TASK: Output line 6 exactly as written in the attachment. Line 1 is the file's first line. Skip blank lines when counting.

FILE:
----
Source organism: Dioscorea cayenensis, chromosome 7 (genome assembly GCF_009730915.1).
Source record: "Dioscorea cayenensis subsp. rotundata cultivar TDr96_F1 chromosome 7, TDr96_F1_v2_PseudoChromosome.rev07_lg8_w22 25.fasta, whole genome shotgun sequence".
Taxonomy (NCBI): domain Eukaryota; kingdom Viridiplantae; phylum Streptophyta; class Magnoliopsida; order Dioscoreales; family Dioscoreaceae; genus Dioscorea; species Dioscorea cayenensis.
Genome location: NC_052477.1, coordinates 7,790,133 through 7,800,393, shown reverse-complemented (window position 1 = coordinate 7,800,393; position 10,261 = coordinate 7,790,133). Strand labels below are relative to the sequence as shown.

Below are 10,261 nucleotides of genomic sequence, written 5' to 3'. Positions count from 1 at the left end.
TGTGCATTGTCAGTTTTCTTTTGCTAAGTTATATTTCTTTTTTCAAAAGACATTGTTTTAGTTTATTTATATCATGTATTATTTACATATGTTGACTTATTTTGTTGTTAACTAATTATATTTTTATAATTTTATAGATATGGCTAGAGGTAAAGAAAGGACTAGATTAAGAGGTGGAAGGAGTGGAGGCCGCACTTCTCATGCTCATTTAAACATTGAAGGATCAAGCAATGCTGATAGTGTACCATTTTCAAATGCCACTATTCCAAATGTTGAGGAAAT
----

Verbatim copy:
TGTGCATTGTCAGTTTTCTTTTGCTAAGTTATATTTCTTTTTTCAAAAGACATTGTTTTAGTTTATTTATATCATGTATTATTTACATATGTTGACTTATTTTGTTGTTAACTAATTATATTTTTATAATTTTATAGATATGGCTAGAGGTAAAGAAAGGACTAGATTAAGAGGTGGAAGGAGTGGAGGCCGCACTTCTCATGCTCATTTAAACATTGAAGGATCAAGCAATGCTGATAGTGTACCATTTTCAAATGCCACTATTCCAAATGTTGAGGAAAT